Tag Archives: Biblical Counseling

“He kindled it, and He keeps it alive” by John Newton

“Let us be thankful for the beginnings of grace, and wait upon our Saviour patiently for the increase. And as we have chosen Him for our physician, let us commit ourselves to His management, and not prescribe to Him what He shall prescribe for us.

He knows us and He loves us better than we do ourselves, and will do all things well.

You say, ‘It never came with power and life to my soul that He died for me.’ If you mean, you never had any extraordinary sudden manifestation, something like a vision or a voice from heaven, confirming it to you, I can say the same.

But I know He died for sinners; I know I am a sinner.

I know He invites them that are ready to perish; I am such a one.

I know, upon His own invitation, I have committed myself to Him.

And I know, by the effects, that He has been with me hitherto, otherwise I should have been an apostate long ago.

And therefore I know that He died for me; for had He been pleased to kill me (as He justly might have done), He would not have shewn me such things as these.

I know that I am a child, because He teaches me to say, ‘Abba, Father.’

I know that I am His, because He has enabled me to choose Him for mine. For such a choice and desire could never have taken place in my heart, if He had not placed it there Himself.

By nature I was too blind to know Him, too proud to trust Him, too obstinate to serve Him, too base-minded to love Him. The enmity I was filled with against His government, righteousness, and grace, was too strong to be subdued by any power but His own.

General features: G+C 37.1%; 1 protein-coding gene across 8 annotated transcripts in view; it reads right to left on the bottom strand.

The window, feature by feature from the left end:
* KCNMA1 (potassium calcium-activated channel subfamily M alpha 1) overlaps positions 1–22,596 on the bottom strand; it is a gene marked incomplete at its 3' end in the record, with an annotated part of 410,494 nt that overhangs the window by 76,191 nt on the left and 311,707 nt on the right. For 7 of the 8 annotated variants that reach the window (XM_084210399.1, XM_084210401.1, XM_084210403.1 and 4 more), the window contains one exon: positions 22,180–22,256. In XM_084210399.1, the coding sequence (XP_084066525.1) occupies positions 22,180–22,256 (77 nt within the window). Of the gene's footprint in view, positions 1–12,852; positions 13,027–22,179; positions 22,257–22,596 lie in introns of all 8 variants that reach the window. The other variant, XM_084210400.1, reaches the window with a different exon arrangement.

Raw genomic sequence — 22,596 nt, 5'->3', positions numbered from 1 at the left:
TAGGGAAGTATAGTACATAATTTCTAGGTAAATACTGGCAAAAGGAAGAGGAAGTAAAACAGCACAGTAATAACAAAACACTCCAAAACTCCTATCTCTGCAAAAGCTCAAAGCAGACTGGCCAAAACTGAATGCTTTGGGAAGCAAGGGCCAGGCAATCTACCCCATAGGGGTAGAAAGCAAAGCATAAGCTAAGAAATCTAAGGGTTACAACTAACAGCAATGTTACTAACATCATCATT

The love I bear Him is but a faint and feeble spark, but it is an emanation from Himself.

He kindled it, and He keeps it alive.

And because it is His work, I trust many waters shall not quench it.”

–John Newton, The Works of the John Newton, Volume 1 (London: Hamilton, Adams & Co., 1824), 643–644.

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“The cross of Jesus Christ” by John Newton

“Dear Sir,

I have procured Cennick’s sermons;—they are in my judgment sound and sweet. O that you and I had a double portion of that spirit and unction which is in them!

Come, let us not despair: the fountain is as full and as free as ever—precious fountain, ever flowing with blood and water, milk and wine.

This is the stream that heals the wounded, refreshes the weary, satisfies the hungry, strengthens the weak, and confirms the strong: it opens the eyes of the blind, softens the heart of stone, teaches the dumb to sing, and enables the lame and paralytic to walk, to leap, to run, to fly, to mount up with eagle’s wings: a taste of this stream raises earth to heaven, and brings down heaven upon earth.

Nor is it a fountain only; it is a universal blessing, and assumes a variety of shapes to suit itself to our wants.

It is a sun, a shield, a garment, a shade, a banner, a refuge: it is bread, the true bread, the very staff of life: it is life itself, immortal, eternal life!

The cross of Jesus Christ, my Lord,
Is food and medicine, shield and sword.

Take that for your motto; wear it in your heart; keep it in your eye; have it often in your mouth, till you can find something better.

The cross of Christ is the tree of life and the tree of knowledge combined. Blessed be God!

There is neither prohibition nor flaming sword to keep us back; but it stands like a tree by the highway side, which affords its shade to every passenger without distinction.

Watch and pray. We live in a sifting time: error gains ground every day. May the name and love of our Saviour Jesus keep us and all his people! Either write or come very soon.

Yours,

John Newton”

–John Newton, “Letter IV – January 10, 1760” in The Works of John Newton, Vol. 2, Ed. Richard Cecil (London: Hamilton, Adams & Co., 1824), 67–68.

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Filed under Biblical Theology, Christian Theology, Christology, Communion with God, Jesus Christ, John Newton, Puritanical, Quotable Quotes, The Gospel